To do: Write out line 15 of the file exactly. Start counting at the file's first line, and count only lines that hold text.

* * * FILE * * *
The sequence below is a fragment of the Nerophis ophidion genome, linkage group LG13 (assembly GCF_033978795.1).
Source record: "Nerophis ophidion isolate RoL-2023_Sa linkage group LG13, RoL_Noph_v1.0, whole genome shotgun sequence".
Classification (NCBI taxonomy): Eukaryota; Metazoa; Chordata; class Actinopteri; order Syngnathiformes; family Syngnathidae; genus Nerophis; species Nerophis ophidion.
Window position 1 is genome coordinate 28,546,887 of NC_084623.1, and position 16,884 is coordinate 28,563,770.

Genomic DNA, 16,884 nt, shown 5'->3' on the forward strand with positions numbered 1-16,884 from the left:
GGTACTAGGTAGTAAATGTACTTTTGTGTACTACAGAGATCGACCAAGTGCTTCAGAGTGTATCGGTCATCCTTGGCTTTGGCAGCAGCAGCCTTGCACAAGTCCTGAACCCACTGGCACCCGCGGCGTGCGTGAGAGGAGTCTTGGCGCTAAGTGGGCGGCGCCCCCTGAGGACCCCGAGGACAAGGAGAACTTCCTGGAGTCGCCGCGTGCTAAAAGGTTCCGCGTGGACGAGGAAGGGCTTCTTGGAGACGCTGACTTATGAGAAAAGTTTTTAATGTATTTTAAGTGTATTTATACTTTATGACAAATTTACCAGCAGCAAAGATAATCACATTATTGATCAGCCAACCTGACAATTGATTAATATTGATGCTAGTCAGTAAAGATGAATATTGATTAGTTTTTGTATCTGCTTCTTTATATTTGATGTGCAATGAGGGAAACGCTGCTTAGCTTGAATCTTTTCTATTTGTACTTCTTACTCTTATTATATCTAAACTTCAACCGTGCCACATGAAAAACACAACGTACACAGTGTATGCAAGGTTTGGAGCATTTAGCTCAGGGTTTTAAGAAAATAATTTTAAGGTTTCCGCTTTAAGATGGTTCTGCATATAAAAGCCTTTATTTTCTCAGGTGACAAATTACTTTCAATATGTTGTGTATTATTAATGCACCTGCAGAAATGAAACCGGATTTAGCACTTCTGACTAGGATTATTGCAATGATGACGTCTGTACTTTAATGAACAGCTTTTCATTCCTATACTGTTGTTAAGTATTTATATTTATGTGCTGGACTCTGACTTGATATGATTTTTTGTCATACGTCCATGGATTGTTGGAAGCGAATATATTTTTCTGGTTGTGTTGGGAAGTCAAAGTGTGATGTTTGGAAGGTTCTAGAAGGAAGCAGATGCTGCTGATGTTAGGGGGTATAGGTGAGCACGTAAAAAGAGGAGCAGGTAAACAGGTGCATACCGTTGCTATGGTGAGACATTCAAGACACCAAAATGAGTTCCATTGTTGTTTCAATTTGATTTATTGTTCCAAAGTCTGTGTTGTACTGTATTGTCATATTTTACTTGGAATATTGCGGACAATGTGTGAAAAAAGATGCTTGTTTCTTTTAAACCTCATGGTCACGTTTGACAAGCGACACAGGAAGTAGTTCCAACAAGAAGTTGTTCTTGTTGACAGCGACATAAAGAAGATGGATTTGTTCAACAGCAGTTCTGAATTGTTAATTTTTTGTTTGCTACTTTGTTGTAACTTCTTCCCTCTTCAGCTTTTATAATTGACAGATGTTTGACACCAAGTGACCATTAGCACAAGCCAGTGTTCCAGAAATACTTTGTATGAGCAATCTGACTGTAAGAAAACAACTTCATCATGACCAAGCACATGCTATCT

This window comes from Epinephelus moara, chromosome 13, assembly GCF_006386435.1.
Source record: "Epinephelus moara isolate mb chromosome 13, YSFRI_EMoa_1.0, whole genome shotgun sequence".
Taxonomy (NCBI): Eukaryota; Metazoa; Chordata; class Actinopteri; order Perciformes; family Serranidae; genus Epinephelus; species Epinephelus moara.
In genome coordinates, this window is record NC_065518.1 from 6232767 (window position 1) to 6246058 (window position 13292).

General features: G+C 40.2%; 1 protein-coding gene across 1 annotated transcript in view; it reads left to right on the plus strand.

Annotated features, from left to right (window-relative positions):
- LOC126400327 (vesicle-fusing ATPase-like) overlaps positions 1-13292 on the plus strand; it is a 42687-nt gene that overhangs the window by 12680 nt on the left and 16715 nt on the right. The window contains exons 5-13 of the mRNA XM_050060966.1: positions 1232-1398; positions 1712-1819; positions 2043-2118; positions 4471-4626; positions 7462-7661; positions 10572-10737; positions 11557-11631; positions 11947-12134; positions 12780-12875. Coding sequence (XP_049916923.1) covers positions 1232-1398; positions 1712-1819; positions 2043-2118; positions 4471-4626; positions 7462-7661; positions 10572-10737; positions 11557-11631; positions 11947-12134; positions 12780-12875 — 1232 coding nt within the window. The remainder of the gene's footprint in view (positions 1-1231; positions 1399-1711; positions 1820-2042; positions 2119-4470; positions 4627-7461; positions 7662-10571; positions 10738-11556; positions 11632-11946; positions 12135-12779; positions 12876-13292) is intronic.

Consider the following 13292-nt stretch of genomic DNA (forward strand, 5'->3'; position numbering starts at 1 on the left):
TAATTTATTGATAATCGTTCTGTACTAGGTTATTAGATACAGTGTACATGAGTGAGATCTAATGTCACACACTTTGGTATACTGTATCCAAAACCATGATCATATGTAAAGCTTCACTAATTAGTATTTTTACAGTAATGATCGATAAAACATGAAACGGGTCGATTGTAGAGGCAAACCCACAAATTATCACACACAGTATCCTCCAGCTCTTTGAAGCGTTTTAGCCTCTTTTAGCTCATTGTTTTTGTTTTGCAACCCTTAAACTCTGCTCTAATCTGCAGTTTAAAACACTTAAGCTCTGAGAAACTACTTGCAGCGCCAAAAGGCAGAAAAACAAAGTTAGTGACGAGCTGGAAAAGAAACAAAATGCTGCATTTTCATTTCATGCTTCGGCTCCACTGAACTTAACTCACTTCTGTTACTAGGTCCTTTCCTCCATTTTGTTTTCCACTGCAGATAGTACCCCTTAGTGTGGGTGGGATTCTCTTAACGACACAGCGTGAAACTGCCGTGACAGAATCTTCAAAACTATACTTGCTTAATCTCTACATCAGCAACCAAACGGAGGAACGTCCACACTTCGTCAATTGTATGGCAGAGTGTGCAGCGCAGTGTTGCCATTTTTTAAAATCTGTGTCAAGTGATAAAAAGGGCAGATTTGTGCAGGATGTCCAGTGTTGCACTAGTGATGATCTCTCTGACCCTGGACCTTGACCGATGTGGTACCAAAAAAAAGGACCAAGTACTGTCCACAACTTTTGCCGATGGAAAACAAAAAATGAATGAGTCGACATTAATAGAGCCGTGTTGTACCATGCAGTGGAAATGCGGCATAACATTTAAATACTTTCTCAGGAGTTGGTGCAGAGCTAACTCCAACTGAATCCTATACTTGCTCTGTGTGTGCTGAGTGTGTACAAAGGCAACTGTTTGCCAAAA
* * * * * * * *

TAATTTATTGATAATCGTTCTGTACTAGGTTATTAGATACAGTGTACATGAGTGAGATCTAATGTCACACACTTTGGTATACTGTATCCAAAACCATGATCATATGTAAAGCTTCACTAATTAGTATTTTTACAGTAATGATCGATAAAACATGAAACGGGTCGATTGTAGAGGCAAACCCACAAATTATCACACACAGTATCCTCCAGCTCTTTGAAGCGTTTTAGCCTCTTTTAGCTCATTGTTTTTGTTTTGCAACCCTTAAACTCTGCTCTAATCTGCAGTTTAAAACACTTAAGCTCTGAGAAACTACTTGCAGCGCCAAAAGGCAGAAAAACAAAGTTAGTGACGAGCTGGAAAAGAAACAAAATGCTGCATTTTCATTTCATGCTTCGGCTCCACTGAACTTAACTCACTTCTGTTACTAGGTCCTTTCCTCCATTTTGTTTTCCACTGCAGATAGTACCCCTTAGTGTGGGTGGGATTCTCTTAACGACACAGCGTGAAACTGCCGTGACAGAATCTTCAAAACTATACTTGCTTAATCTCTACATCAGCAACCAAACGGAGGAACGTCCACACTTCGTCAATTGTATGGCAGAGTGTGCAGCGCAGTGTTGCCATTTTTTAAAATCTGTGTCAAGTGATAAAAAGGGCAGATTTGTGCAGGATGTCCAGTGTTGCACTAGTGATGATCTCTCTGACCCTGGACCTTGACCGATGTGGTACCAAAAAAAAGGACCAAGTACTGTCCACAACTTTTGCCGATGGAAAACAAAAAATGAATGAGTCGACATTAATAGAGCCGTGTTGTACCATGCAGTGGAAATGCGGCATAACATTTAAATACTTTCTCAGGAGTTGGTGCAGAGCTAACTCCAACTGAATCCTATACTTGCTCTGTGTGTGCTGAGTGTGTACAAAGGCAACTGTTTGCCAAAA